Friday, April 1, 2011

El Dolor Del Viejo Campeón (1928)

This victory disabled Talisain forever. The muscles healed in a short time, but the champion became but a lame cock incapable of confronting even an unexperienced cock. The owner gave him as a gift to Teniente Botoy, his trainer, who thinking that he could still make Talisain useful, set him free in a barnyard to see whether he could father a worthy heir to his warlike deeds.
            But the hens of that chicken coop made fun of the lameness of Talisain. They did not know of his deeds as an ex-champion and made him the butt of jokes. To top all his misfortunes, the hens of the barnyard did not even look at him preferring the fresh handsomeness of the two-year old cocks that courted them.
             Talisain felt very lonely and neglected. Nobody in that barnyard knew that he was a champion although he had lost his status as one. Nobody loved him, nobody understood  him. Even the young roosters who were starting to grow their crest and liven the early mornings with their early warlike crowing sometimes dared to challenge him, sure that even if their daring could be punished, they could get free of his spurs just by running away.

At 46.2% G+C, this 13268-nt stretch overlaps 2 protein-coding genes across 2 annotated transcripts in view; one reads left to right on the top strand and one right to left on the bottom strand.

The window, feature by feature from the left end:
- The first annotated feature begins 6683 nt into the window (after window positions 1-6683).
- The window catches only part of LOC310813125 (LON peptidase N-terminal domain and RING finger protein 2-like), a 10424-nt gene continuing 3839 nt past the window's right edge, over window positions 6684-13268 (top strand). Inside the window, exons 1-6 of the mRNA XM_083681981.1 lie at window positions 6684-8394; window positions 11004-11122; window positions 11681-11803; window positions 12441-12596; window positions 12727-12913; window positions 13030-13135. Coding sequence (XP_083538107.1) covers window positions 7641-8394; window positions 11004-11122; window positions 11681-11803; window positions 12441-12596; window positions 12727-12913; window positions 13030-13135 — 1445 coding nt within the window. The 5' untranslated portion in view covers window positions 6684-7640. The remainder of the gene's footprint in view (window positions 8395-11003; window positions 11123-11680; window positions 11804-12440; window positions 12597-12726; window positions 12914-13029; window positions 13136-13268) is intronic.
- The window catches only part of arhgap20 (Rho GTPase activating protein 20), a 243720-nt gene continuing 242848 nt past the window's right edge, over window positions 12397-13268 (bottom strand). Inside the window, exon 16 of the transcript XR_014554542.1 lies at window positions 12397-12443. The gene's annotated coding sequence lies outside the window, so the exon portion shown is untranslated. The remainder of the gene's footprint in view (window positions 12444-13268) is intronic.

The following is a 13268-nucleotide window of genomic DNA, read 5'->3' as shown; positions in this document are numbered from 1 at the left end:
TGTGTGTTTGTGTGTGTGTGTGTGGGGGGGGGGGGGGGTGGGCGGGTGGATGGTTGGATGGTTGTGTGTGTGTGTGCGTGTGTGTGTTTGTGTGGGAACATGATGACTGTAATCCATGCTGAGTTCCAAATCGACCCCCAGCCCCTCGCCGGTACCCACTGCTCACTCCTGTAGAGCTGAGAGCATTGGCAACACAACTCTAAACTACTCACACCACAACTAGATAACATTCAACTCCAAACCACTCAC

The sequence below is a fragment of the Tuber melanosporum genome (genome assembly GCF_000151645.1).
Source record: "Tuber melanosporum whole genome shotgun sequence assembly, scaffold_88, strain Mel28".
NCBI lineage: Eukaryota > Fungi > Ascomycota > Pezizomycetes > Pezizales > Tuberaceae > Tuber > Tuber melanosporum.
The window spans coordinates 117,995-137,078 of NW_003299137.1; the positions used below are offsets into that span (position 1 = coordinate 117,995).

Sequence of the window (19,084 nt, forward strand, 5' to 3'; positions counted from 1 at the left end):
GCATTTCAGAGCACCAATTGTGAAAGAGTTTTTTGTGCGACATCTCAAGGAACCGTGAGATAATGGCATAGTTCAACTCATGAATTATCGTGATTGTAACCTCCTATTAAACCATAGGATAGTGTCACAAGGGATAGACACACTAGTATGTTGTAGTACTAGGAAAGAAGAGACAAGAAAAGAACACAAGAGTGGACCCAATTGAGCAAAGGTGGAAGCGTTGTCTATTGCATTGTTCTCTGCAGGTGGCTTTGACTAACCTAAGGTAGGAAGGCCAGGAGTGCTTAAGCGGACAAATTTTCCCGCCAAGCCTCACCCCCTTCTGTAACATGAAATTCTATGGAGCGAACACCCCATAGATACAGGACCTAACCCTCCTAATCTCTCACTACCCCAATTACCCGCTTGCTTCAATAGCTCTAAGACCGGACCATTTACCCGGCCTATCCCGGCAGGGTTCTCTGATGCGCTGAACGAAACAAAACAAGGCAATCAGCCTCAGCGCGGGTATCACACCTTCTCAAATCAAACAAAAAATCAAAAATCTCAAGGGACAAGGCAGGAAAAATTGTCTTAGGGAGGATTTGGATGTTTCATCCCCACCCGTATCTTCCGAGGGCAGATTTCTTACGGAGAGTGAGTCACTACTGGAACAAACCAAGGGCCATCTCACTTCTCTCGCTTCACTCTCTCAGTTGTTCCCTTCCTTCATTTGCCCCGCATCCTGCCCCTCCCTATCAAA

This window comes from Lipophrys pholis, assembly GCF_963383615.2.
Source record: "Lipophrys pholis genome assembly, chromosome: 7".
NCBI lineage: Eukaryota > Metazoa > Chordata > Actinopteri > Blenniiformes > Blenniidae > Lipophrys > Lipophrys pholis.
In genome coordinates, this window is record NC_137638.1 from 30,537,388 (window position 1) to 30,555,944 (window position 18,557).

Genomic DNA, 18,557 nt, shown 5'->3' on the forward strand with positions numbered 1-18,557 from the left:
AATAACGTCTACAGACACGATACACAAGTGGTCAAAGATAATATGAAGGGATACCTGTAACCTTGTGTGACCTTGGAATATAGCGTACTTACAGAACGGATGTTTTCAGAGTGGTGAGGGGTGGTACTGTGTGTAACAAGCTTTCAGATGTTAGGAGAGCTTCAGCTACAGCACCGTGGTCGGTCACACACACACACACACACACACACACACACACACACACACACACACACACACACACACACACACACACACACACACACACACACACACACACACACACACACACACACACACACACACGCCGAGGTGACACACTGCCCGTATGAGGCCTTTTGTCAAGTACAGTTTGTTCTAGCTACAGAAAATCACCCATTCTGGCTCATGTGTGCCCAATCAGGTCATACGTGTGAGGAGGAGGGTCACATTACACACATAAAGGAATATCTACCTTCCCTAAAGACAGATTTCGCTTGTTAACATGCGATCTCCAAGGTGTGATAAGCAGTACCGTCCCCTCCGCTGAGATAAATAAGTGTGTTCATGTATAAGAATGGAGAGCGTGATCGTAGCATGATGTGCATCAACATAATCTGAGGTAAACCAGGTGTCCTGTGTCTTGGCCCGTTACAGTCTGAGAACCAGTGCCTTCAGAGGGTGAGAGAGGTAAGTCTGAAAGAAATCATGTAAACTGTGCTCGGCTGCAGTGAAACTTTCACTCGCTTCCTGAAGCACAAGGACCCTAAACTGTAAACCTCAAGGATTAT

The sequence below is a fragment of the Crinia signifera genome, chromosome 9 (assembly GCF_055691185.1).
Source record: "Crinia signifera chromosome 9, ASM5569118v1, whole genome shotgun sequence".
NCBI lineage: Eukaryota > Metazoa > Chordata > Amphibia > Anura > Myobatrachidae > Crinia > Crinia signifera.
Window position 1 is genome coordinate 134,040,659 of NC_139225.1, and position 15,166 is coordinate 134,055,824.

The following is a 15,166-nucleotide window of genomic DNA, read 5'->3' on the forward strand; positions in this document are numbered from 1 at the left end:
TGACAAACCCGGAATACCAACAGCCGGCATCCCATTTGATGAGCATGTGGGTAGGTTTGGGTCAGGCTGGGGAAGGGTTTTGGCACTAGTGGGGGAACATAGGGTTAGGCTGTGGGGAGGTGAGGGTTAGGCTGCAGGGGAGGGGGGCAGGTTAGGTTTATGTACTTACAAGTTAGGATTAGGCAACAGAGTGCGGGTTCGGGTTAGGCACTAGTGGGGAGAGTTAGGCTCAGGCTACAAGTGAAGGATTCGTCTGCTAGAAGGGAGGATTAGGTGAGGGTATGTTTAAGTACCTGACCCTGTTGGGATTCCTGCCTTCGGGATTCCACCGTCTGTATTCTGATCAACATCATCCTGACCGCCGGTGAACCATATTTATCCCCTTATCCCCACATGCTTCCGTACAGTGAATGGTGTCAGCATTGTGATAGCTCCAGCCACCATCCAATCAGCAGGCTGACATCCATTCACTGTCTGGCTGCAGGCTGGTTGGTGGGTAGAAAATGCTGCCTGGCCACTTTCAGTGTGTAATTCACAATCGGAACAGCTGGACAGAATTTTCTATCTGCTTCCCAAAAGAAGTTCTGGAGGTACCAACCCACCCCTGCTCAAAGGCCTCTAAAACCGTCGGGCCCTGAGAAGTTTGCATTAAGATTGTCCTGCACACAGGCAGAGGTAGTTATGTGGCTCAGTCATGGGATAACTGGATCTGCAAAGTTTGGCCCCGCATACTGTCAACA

One day he planned to astonish the tribe. With great fuss he called the hens. They responded thinking that the old champion had found some corn and wanted to give it to them. When he had them around him, he opened his beak and let go a vibrant, lengthy, fiery crowing, as fierce as his crowing during his triumphant days.
            The hens looked at him with astonishment. Then, sure of his supremacy, he began narrating his deeds.
            It was the greatest error of his life. The hens ---who in the feminine art of making fun are certainly consummate teachers --- feigned listening to him. Afterwards, they told the stories twisting them as they saw fit, to the attractive young roosters of the barnyard. The effect was immediate.  The proudest cock went to challenge him, and beat Talisain with so much spur that had not the trainer interfered, his life would have ended there.

Antonio M. Abad
La Defensa, Manila
15 de agosto 1925

Link to Spanish Version